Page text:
Glan Lash extension to be decided

What's at stake?

Markets and CO2

The Planning Officer’s Report lends much weight to Bryn Bach Coal Ltd’s (BBCL) claim that most of the coal will be sent to non-burn end-use. BBCL has increased the proportion of coal it claims will go to non-burn end-use in successive versions of its application, without justification for these shifting proportions. The reality is that market conditions and the highest price would determine to which industry the coal would be sold. BBCL could at any time sell the mining rights to another company, as occurs at many coal mining sites, and that new company might choose to sell to other industries or export the coal as the Whitehaven proposal intends to. According to the BEIS Conversion Factors 2022, industrial application of the 94,900 tonnes of coal could total up to 229,000 tonnes of CO2.


Fugitive methane (a potent climate change accelerant) is released from directly from coal mines. Methane that escapes from coal mines globally must fall 11% each year until 2030 to meet IEA’s Net Zero 2030 Roadmap and avoid climate chaos. For each year of the proposed extension, researchers at Global Energy Monitor estimate 108 tonnes of methane will be released into the atmosphere at Glan Lash – totalling some 659 tonnes of methane. Increasing rather than decreasing this globally significant source of methane emissions breaches the IEA’s Net Zero 2030 Roadmap and does not conform to a globally responsible Wales.

Local ecology

The Planning Officer’s Report correctly identifies the shortcomings of the proposed replacement habitats, not least that new plantings are not commensurate with established habitats and the ecosystems they support, but the report stops short of pointing out that the habitats are unique and are not interchangeable and the criticisms of bio-diversity offsets. By way of crude analogy; someone who’s always lived in Carmarthen would not consider it the same if they had their house destroyed in Carmarthen but told they could move into another house in Merthyr Tydfil. We also highlight the Report’s reference to CCC’s independent ecologist’s point that equivalent biodiversity support from a newly planted woodland habitat (assuming it flourishes) will never catch up to that of the destroyed 2.48 Ha woodland habitat, had it not been destroyed – and that it would take 137 years to achieve what is currently supported. We question what the species of animals currently living in the existing habitat are to do for over a century in the intervening period. In a time of widespread habitat pressure, there isn’t clear evidence that animal life can be supported by neighbouring habitats to return later. Local populations, once wiped out, may never return. Growing climate change stresses on ecosystems necessitates established and robust habitats, existing biodiversity cannot wait 137 years for an established habitat. We do welcome the Planning Ecology Department’s determination that permitting this mine would be incompatible with both the Welsh Government and Carmarthenshire County Council declarations of a Climate and a Nature Emergency, as well as their respective responsibilities under the Well-being of Future Generations (Wales) Act 2015.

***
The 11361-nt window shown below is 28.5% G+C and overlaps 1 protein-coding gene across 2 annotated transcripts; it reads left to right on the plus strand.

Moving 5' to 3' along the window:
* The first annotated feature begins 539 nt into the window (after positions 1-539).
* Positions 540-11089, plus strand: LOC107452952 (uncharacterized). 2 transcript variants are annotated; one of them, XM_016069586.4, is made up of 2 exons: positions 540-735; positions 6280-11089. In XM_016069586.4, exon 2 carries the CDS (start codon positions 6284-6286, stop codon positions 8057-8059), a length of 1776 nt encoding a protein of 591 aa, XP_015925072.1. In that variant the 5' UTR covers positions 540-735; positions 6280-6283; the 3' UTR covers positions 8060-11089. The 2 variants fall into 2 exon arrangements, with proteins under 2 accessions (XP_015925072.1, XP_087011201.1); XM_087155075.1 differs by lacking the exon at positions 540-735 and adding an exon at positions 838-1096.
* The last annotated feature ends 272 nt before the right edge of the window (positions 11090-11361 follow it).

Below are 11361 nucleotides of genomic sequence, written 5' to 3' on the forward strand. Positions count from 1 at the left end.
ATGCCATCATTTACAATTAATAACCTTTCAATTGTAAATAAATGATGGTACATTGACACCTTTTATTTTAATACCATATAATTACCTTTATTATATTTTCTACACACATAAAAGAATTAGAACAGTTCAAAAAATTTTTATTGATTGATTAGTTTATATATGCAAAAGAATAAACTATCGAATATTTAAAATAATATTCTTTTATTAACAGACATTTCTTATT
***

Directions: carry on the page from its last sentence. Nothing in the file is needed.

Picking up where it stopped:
Local opinion

Over 600 letters from Carmarthenshire residents have been sent to the Council in opposition to the opencast coal mine application and a demonstration is planned outside the Council building on the day of the decision meeting to show local support for a greener, kinder future.


The Planning Officer’s Report refers to the company’s claim that the washery and coal mine would employ 11 staff (3 new jobs) for the duration of the proposed extraction and the restoration period following cessation. We want to emphasise that 8 of those jobs, as well as the indirect jobs, are not dependent on the proposed coal mine extension but rather on the washery which has been operating without Glan Lash coal for years. So just 3 new, time-limited, jobs in a declining industry are at stake, and these would be required to restore the site for a period anyway. Jobs planting trees over jobs ripping them up.


What we're doing

  • We've created a form and encouraged Carmarthenshire residents to share their feelings about the proposed coal mine extension with Councillors through it. This can be used up until the meeting on morning of the 14th September 2023.
  • We've obtained drone footage showing the full scale of the coal mine to help residents and Councillors visualise it.
  • We've created a key facts and figures run-down of the coal mine so anyone can get clued up on the numbers around the Glan Lash opencast coal mine proposal.
  • We've emailed each Councillor who'll be deciding the fate of the Glan Lash opencast coal mine application, highlighting the weaknesses and flaws in the Planning Officer's Report.
  • We've worked with local residents to gather a crowd outside the Carmarthenshire County Council offices at the time of the decision meeting at 1000 on 14 September 2023.

Published: 13/09/2023

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